This year’s offering was a menswear line that broke the monotony of the sherwani dominated market. Guiding me through the concept book, Himanshu explains the larger story behind the name 11.11, a philosophy of repeating numbers.” The idea also comes from who we are: individual yet part of a collective, a larger vision of different people coming together. The numbers kept coming up in our lives again and again, signalling a way to our calling. Each time we’d pick up the phone or look at the clock, it would be 11.11.We took it as a sign.”

The label is currently available at key stores like Ensemble, Aza, Ogaan, White and Anonym. Gradually the designers want to create their own retail space where they can express themselves and their clothes more fully. “The philosophy of 11.11 has to come through while selling the clothes. Display is very important. “If you hang our clothes with labels with a very Indian look, they just die because they’re so washed and worn. Next to something really bright and pretty and perfect, people can be forgiven for saying, ‘what’s this rag hanging here!’ laughs Smita. Having done window displays and spaces for garments in Europe, they’ve already imagined a very cutting-edge space to house their creations.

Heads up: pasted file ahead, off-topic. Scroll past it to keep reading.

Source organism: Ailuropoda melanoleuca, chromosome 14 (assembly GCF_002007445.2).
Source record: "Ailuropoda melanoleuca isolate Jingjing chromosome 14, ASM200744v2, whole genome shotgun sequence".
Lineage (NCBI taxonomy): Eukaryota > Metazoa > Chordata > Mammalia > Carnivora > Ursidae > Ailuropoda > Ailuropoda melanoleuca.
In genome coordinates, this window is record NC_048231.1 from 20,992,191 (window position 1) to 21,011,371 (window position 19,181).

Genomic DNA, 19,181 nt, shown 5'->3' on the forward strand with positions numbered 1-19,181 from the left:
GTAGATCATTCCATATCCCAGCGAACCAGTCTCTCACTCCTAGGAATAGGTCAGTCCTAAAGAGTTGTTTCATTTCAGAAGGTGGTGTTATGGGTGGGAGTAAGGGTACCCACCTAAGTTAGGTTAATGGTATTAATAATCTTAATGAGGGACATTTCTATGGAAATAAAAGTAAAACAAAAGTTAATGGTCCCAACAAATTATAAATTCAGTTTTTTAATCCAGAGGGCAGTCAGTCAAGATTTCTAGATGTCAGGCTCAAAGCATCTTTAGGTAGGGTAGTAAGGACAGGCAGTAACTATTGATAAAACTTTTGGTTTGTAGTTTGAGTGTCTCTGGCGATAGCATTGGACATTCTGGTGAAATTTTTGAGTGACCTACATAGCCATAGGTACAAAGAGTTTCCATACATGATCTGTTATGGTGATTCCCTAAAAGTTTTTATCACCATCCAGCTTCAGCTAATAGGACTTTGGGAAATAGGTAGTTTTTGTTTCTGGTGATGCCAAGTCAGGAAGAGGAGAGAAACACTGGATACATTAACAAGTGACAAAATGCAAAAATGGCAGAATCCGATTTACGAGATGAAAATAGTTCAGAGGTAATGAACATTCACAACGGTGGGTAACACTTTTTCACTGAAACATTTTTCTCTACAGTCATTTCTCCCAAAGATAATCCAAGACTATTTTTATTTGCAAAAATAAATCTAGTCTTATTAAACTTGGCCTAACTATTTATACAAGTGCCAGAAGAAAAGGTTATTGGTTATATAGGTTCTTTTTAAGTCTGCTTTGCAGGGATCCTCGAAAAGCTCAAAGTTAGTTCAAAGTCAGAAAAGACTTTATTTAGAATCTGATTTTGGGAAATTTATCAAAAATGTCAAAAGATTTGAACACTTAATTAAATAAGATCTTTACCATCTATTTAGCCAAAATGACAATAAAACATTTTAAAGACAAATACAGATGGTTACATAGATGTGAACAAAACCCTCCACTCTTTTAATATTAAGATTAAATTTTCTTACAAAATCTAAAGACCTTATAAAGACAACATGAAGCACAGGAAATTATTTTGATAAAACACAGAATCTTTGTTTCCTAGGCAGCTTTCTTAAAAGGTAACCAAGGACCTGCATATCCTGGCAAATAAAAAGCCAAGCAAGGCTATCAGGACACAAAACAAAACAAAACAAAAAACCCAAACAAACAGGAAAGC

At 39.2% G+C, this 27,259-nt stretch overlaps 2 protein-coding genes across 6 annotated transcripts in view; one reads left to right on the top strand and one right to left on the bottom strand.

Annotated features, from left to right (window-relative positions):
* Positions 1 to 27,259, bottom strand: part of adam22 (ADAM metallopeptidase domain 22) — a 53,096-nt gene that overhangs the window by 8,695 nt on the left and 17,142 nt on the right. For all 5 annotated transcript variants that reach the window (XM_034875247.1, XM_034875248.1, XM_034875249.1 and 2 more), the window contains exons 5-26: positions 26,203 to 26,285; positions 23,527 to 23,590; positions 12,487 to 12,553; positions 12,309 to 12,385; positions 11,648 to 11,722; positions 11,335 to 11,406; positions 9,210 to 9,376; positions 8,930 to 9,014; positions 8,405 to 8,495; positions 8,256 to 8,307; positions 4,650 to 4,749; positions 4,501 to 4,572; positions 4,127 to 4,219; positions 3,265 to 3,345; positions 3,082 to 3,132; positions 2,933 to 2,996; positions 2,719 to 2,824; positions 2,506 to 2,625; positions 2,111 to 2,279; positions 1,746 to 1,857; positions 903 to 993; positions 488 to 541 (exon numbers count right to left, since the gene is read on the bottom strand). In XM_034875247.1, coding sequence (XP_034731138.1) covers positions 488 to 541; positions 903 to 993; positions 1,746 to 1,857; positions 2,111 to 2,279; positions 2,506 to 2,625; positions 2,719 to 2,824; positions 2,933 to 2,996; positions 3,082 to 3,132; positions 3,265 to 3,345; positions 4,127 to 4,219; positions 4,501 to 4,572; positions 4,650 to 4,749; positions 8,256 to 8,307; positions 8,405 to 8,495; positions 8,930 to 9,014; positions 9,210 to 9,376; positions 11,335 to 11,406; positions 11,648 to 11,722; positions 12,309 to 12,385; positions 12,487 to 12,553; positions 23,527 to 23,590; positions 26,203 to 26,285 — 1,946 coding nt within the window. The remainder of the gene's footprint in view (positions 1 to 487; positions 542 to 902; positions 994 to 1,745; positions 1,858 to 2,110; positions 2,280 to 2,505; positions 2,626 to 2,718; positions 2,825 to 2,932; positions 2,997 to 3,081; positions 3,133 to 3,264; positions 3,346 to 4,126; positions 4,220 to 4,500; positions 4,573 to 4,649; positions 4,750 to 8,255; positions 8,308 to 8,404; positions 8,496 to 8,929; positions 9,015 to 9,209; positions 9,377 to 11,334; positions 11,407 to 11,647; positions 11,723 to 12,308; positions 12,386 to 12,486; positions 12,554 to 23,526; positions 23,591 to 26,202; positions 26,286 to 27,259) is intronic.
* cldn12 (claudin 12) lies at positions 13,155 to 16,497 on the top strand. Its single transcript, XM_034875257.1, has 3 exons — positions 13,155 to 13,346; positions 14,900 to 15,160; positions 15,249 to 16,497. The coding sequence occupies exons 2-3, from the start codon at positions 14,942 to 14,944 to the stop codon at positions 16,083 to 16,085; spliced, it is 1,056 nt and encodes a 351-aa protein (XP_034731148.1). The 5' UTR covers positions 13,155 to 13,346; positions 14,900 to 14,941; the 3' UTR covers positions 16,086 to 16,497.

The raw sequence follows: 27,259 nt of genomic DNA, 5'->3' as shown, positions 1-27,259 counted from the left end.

Until that materialises, their yellow studio, inspired by a Venetian island with tiny multi-hued Pantone-chip like houses, remains the hub of all activity. Hunting for a space after they returned from Italy, the duo was overjoyed to discover a haven of peace overlooking a ‘hidden’ lake right in the heart of Hauz Khas village. “This place is like an escape. You don’t feel like you’re in Delhi, so you’re able to create,” Himanshu smiles.

The clothing, the café, the studio, the shows are all extensions of a radical creative philosophy that’s rapidly crossing over to other areas. Shoes, bags, even a kidswear line are all planned as part of making 11.11 into a complete fashion house that allows the mavericks to delve into as many different products as possible.

A universe grows inside the cell.

Living Room with a View